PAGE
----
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Lazarus, Stay Where You Are!

…because when you came forth, you stepped on my bootloader.

I’ve tried to like Lazarus. I’ve tried for years. I can only assume that (as also evidenced by its similarly screwy cousin, Kylix) there is something in the Linux platform that makes Pascal compilers go a little bit whacko.

A few days ago I installed the KDE Fedora Spin in a new partition on my Linux box. It’s been a good education in the Plasma desktop. Plasma is all very blue and cold looking (way too blue for me, in fact, though the default wallpaper is striking) but unlike my first taste or two of KDE 4, it actually works.

So I started installing the software I’m familiar with to begin using it, and somewhere down the list was Lazarus, the Delphi-ish GUI front end for FreePascal. The package available from Fedora was V0.9.28.2, which is considerably newer than the one I have installed on Ubuntu Lucid, and only a little older than the one you can get from the project Web site. After it downloaded and installed all of its enormous pile of stuff, it asked me to restart Linux. I did.

And grub failed to run.

All I got was a blinking text cursor in the upper-left corner of the screen. This is the first time I’ve ever seen grub fail, apart from the well-known habit of Windows to overwrite grub with its own bootloader. (This is why Windows goes in first, if you’re going to have it at all.) I booted the Ubuntu 11.04 live CD I’d burned a few days after it was released, just to see if my MBR had been damaged. As best I could tell it had not, but I’m not good enough at grub’s internals to really be able to tell what was wrong with the software itself. Since I had plenty of free space on the 750 GB drive, I just installed Ubuntu on yet another partition, hoping that its update of grub would put things right. And it did.

So why would installing a compiler and an IDE mess up the OS bootloader? (Anybody?) I don’t have a lot of clues. The copy of Lazarus I installed looks like it works as well as Lazarus ever does, so I can’t assume that something in the installer or the package glitched and overwrote something unrelated. None of the other partitions on the disk were affected, as best I can tell. I’m tempted to install Lazarus under Ubuntu, to see if it will stomp on Ubuntu’s copy of grub as well…but that will happen another day, when I’m not as busy and not so grouchy.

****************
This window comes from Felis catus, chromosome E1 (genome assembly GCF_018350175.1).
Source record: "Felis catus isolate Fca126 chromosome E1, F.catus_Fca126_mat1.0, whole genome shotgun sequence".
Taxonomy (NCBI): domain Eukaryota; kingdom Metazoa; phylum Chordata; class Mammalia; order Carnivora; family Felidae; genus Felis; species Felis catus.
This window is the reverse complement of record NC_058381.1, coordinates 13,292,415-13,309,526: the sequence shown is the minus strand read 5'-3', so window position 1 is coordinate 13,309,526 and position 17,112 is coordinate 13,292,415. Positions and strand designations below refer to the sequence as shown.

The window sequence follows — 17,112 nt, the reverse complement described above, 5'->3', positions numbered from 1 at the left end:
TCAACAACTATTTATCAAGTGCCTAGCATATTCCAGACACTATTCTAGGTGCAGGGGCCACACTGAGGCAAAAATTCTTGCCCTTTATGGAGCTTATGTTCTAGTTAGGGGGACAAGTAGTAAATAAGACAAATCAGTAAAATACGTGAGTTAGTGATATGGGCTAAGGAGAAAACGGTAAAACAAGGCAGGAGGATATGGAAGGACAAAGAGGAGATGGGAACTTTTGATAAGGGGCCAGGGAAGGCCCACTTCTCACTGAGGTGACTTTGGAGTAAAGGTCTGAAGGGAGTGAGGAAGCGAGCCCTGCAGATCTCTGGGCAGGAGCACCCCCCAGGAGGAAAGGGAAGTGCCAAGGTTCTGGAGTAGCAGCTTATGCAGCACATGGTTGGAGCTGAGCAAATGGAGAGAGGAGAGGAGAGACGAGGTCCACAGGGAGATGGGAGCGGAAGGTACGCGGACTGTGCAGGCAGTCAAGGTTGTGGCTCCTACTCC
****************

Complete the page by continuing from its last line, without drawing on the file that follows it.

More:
1. bcl says:

    That seems pretty odd. I’m also wondering how you got Fedora and Ubuntu to cooperate when Fedora uses grub 1 and Ubuntu uses grub 2.

    Were there any other packages updated when you did the install? The kernel maybe?

    If you can reproduce the problem please file a bug with details at

    1. There were no kernel updates that I noticed, and I can’t imagine that a compiler would do something like that. Lazarus did install a whole lot of libraries, so whatever happened probably happened during that process.

      I don’t think there’s any conflict between grub 0.97 and grub 2 in this case. As I understand it, the bootloader pointed to by the MBR gets control, whatever it is, and when grub 0.97 got stepped on, installing another OS with its own bootloader (in this case, Ubuntu with grub 2) took care of it.

      If time allows I’m going to post a note about this on the Lazarus forums. I can’t imagine it hasn’t happened to anyone else.

      1. bcl says:

        I installed it here and didn’t run into any issues. I am only running Fedora 14 though, not dual booting. I also took a look at the post-install scripts and they’re not doing anything odd.

  2. […] had a certain amount of trouble with keeping multiple OS images on a single drive, I’ve been looking for a reliable way to […]

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